Teachers

Meet Our Teachers

Hugo House teachers are at the core of our goal to help writers become better writers. Our teachers are writers; they are selected on the basis of their active engagement in the literary world as well as their love of teaching.

  • Headshot of Kris Waldherr

    Kris Waldherr

  • Headshot of Jeanine Walker

    Jeanine Walker

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    Jess Walter

  • Headshot of Camille Wanliss

    Camille Wanliss

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    Jake Warga

  • Hugo House logo

    Emily Warn

  • Headshot of Kary Wayson

    Kary Wayson

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    Miranda Weiss

  • Headshot of Lisa Wells

    Lisa Wells

  • Headshot of Rachel Werner

    Rachel Werner

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    Emily White

  • Headshot of Joe Wilkins

    Joe Wilkins

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    Joshua Wilkinson

  • Headshot of Joshua Marie Wilkinson

    Joshua Marie Wilkinson

  • Headshot of Arleen Williams

    Arleen Williams

  • Headshot of Phillip B. Williams

    Phillip B. Williams

  • Headshot of Emily Wolahan

    Emily Wolahan

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    Terry Wolfisch Cole

  • Headshot of Jane Wong

    Jane Wong

  • Headshot of Deborah Woodard

    Deborah Woodard

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    Chavisa Woods

  • Headshot of Geraldine Woods

    Geraldine Woods

  • Headshot of Carolyne Wright

    Carolyne Wright

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    Mark Wunderlich

Headshot of Kris Waldherr

Kris Waldherr

Pronouns: she/her

Kris Waldherr's many books for adults and children include The Book of Goddesses (Abrams), Bad Princess (Scholastic), and Doomed Queens (Crown), which The New Yorker praised as “utterly satisfying." Her debut novel The Lost History of Dreams (Atria) received a starred Kirkus review and was named a CrimeReads best book of the year. Her upcoming books include Unnatural Creatures: A Novel of the Frankenstein Women. Waldherr's fiction has won fellowships from the Virginia Center of the Creative Arts, and a works-in-progress reading grant from Poets & Writers. She is also the creator of the Goddess Tarot, which has over a quarter of a million copies in print, and teaches the Tarot to writers and other creatives. She lives in Brooklyn, NY.

Headshot of Jeanine Walker

Jeanine Walker

Pronouns: she/her

Jeanine Walker holds a Ph.D. in Creative Writing from the University of Houston. Her poetry collection, Diagram of Parts, is forthcoming from Groundhog Poetry Press. Her poems have appeared in Chattahoochee Review, New Ohio Review, Prairie Schooner, and elsewhere.

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Jess Walter

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Camille Wanliss

Camille Wanliss is a New York-based writer and founder of Galleyway, an online platform that spotlights opportunities for BIPOC writers. She is a 2022 Periplus Fellow and earned an MFA in Creative Writing from the City College of New York.

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Jake Warga

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Emily Warn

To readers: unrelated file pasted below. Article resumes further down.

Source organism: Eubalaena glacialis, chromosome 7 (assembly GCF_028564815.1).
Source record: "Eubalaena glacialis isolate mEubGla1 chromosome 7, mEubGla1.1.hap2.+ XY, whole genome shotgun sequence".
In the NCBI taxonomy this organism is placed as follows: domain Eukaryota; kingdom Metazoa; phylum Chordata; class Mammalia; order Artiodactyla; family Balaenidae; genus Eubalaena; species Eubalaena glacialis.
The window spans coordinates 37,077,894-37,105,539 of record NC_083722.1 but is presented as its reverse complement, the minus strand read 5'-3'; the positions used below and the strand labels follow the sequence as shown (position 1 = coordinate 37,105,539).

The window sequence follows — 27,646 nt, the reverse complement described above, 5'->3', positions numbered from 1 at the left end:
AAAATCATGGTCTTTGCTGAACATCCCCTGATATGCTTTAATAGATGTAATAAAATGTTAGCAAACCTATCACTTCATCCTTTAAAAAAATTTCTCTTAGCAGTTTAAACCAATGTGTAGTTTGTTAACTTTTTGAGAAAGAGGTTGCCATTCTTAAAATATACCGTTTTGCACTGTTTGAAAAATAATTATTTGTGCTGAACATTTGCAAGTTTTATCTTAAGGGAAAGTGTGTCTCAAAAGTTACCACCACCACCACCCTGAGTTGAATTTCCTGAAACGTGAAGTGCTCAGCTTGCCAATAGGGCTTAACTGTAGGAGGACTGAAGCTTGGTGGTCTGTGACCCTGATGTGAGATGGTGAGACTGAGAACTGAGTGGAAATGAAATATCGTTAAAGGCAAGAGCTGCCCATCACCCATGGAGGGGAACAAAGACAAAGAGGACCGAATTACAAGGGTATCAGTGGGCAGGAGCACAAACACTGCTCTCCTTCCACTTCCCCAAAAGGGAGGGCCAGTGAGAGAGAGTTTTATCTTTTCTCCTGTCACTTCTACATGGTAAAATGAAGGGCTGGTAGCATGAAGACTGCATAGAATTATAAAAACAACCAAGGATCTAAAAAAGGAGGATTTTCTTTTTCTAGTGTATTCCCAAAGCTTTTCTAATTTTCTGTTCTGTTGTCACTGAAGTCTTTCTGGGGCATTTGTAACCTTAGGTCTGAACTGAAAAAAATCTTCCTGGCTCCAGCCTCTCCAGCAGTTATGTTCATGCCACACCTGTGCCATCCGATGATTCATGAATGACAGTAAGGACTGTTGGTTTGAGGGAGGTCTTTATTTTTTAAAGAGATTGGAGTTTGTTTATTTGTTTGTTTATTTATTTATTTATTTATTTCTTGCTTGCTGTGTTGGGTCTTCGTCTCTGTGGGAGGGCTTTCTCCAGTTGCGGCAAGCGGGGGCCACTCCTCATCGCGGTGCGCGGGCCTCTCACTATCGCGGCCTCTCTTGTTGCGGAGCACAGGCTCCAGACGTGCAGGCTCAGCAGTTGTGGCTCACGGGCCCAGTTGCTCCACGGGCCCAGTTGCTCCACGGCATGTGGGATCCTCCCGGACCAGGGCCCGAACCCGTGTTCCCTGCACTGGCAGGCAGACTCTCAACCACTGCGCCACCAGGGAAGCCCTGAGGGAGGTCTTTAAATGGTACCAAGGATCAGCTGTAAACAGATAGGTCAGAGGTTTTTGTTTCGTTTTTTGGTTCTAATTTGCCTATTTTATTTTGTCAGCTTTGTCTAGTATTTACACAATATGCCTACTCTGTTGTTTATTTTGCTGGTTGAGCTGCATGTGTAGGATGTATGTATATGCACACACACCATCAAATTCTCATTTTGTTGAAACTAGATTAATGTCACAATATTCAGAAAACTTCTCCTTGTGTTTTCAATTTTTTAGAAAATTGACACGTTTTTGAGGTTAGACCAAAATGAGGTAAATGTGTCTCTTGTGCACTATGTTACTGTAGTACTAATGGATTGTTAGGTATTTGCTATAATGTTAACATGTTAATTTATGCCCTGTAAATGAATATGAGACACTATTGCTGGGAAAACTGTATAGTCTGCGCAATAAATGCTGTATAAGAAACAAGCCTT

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Kary Wayson

I’m a poet and poetry teacher with two books and twenty-plus years of experience editing creative nonfiction, poetry, and hybrid forms. I'm particularly interested in work that pushes against traditions of usage and syntax, though at heart I'm as happy to edit a grant application as I am an essay or poem. I find great pleasure in the process of diving deep into the possibilities of a given text, and I enjoy working with authors at any/all stages of their endeavors and careers. 

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Miranda Weiss

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Lisa Wells

Lisa Wells is the author, most recently, of Believers: Making a Life at the End of the World, a finalist for the 2022 PEN/E.O. Wilson Literary Science Writing Award. Her debut collection of poetry, The Fix, won the Iowa Poetry Prize. You can find her essays in Harper’s Magazine, Granta, N+1, The New York Times, The Best American Science & Nature Writing, and in Orion Magazine where she writes the column “Abundant Noise.” 

Headshot of Rachel Werner

Rachel Werner

Pronouns: she/her

Rachel Werner is a teaching artist for Hugo House, The Loft Literary Center, and Lighthouse Writers Workshop in addition to being the founder of The Little Book Project WI. Her literary writing and craft essays have been featured by Off Menu Press, Digging Through The Fat, and Voyage YA Literary Journal. A selection of Rachel's recipes is included in Wisconsin Cocktails (UW-Press, 2020)—and her poetry in the anthology Hope Is The Thing: Hope is the Thing: Wisconsinites on Perseverance in a Pandemic (The Wisconsin Historical Society, 2021). She also regularly contributes content to TheKitchn, The Spruce Eats, and Fabulous Wisconsin.

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Emily White

Headshot of Joe Wilkins

Joe Wilkins

Pronouns: he/him

Joe Wilkins is the author of the novel, Fall Back Down When I Die (Little Brown), a memoir, The Mountain and the Fathers (Counterpoint), and three poetry collections, most recently When We Were Birds, winner of the 2017 Oregon Book Award in Poetry. He directs the creative program at Linfield College. Go to Joe's website https://joewilkins.org/ or Facebook https://www.facebook.com/JoeWilkins.Author.

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Joshua Wilkinson

Headshot of Joshua Marie Wilkinson

Joshua Marie Wilkinson

Joshua Marie Wilkinson is the author or editor of thirteen books. Born and raised in Seattle, he's on the English faculty at Seattle University.

Headshot of Arleen Williams

Arleen Williams

Pronouns: she/her
Headshot of Phillip B. Williams

Phillip B. Williams